## 109.16 Local rings with nonreduced completion

In Algebra, Example 10.119.5 we gave an example of a characteristic $p$ Noetherian local domain $R$ of dimension $1$ whose completion is nonreduced. In this section we present the example of [Proposition 3.1, Ferrand-Raynaud] which gives a similar ring in characteristic zero.

Let $\mathbf{C}\{ x\} $ be the ring of convergent power series over the field $\mathbf{C}$ of complex numbers. The ring of all power series $\mathbf{C}[[x]]$ is its completion. Let $K = \mathbf{C}\{ x\} [1/x]$ be the field of convergent Laurent series. The $K$-module $\Omega _{K/\mathbf{C}}$ of algebraic differentials of $K$ over $\mathbf{C}$ is an infinite dimensional $K$-vector space (proof omitted). We may choose $f_ n \in x\mathbf{C}\{ x\} $, $n \geq 1$ such that $ \text{d}x, \text{d}f_1, \text{d}f_2, \ldots $ are part of a basis of $\Omega _{K/\mathbf{C}}$. Thus we can find a $\mathbf{C}$-derivation

such that $D(x) = 0$ and $D(f_ i) = x^{-n}$. Let

We claim that

$\mathbf{C}\{ x\} $ is integral over $A$,

$A$ is a local domain,

$\dim (A) = 1$,

the maximal ideal of $A$ is generated by $x$ and $xf_1$,

$A$ is Noetherian, and

the completion of $A$ is equal to the ring of dual numbers over $\mathbf{C}[[x]]$.

Since the dual numbers are nonreduced the ring $A$ gives the example.

Note that if $0 \not= f \in x\mathbf{C}\{ x\} $ then we may write $D(f) = h/f^ n$ for some $n \geq 0$ and $h \in \mathbf{C}[[x]]$. Hence $D(f^{n + 1}/(n + 1)) \in \mathbf{C}[[x]]$ and $D(f^{n + 2}/(n + 2)) \in \mathbf{C}[[x]]$. Thus we see $f^{n + 1}, f^{n + 2} \in A$! In particular we see (1) holds. We also conclude that the fraction field of $A$ is equal to the fraction field of $\mathbf{C}\{ x\} $. It also follows immediately that $A \cap x\mathbf{C}\{ x\} $ is the set of nonunits of $A$, hence $A$ is a local domain of dimension $1$. If we can show (4) then it will follow that $A$ is Noetherian (proof omitted). Suppose that $f \in A \cap x\mathbf{C}\{ x\} $. Write $D(f) = h$, $h \in \mathbf{C}[[x]]$. Write $h = c + xh'$ with $c \in \mathbf{C}$, $h' \in \mathbf{C}[[x]]$. Then $D(f - cxf_1) = c + xh' - c = xh'$. On the other hand $f - cxf_1 = xg$ with $g \in \mathbf{C}\{ x\} $, but by the computation above we have $D(g) = h' \in \mathbf{C}[[x]]$ and hence $g \in A$. Thus $f = cxf_1 + xg \in (x, xf_1)$ as desired.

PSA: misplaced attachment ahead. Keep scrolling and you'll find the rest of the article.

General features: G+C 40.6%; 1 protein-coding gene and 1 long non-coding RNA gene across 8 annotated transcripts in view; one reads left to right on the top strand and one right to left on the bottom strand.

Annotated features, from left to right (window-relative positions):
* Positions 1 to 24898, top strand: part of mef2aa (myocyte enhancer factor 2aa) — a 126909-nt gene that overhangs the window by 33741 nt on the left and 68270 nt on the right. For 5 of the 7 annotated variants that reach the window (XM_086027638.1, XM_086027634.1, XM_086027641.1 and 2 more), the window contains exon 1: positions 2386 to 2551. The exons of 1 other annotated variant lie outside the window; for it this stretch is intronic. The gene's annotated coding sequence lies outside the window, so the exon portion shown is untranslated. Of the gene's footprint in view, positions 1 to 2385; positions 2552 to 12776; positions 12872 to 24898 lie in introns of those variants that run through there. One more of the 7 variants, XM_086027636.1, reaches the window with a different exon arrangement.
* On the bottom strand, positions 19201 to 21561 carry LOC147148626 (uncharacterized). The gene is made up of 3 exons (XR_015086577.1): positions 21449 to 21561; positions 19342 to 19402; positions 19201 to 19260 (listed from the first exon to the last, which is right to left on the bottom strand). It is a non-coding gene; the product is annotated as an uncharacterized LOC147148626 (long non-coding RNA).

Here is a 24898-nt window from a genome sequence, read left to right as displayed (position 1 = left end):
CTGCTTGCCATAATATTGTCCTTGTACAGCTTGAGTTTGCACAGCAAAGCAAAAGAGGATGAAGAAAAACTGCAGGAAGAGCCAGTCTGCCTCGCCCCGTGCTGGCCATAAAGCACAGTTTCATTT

Finally, why is the completion of $A$ nonreduced? Denote $\hat A$ the completion of $A$. Of course this maps surjectively to the completion $\mathbf{C}[[x]]$ of $\mathbf{C}\{ x\} $ because $x \in A$. Denote this map $\psi : \hat A \to \mathbf{C}[[x]]$. Above we saw that $\mathfrak m_ A = (x, xf_1)$ and hence $D(\mathfrak m_ A^ n) \subset (x^{n - 1})$ by an easy computation. Thus $D : A \to \mathbf{C}[[x]]$ is continuous and gives rise to a continuous derivation $\hat D : \hat A \to \mathbf{C}[[x]]$ over $\psi $. Hence we get a ring map

Since $\hat A$ is a one dimensional Noetherian complete local ring, if we can show this arrow is surjective then it will follow that $\hat A$ is nonreduced. Actually the map is an isomorphism but we omit the verification of this. The subring $\mathbf{C}[x]_{(x)} \subset A$ gives rise to a map $i : \mathbf{C}[[x]] \to \hat A$ on completions such that $i \circ \psi = \text{id}$ and such that $D \circ i = 0$ (as $D(x) = 0$ by construction). Consider the elements $x^ nf_ n \in A$. We have

for all $n \geq 1$. Surjectivity easily follows from these remarks.

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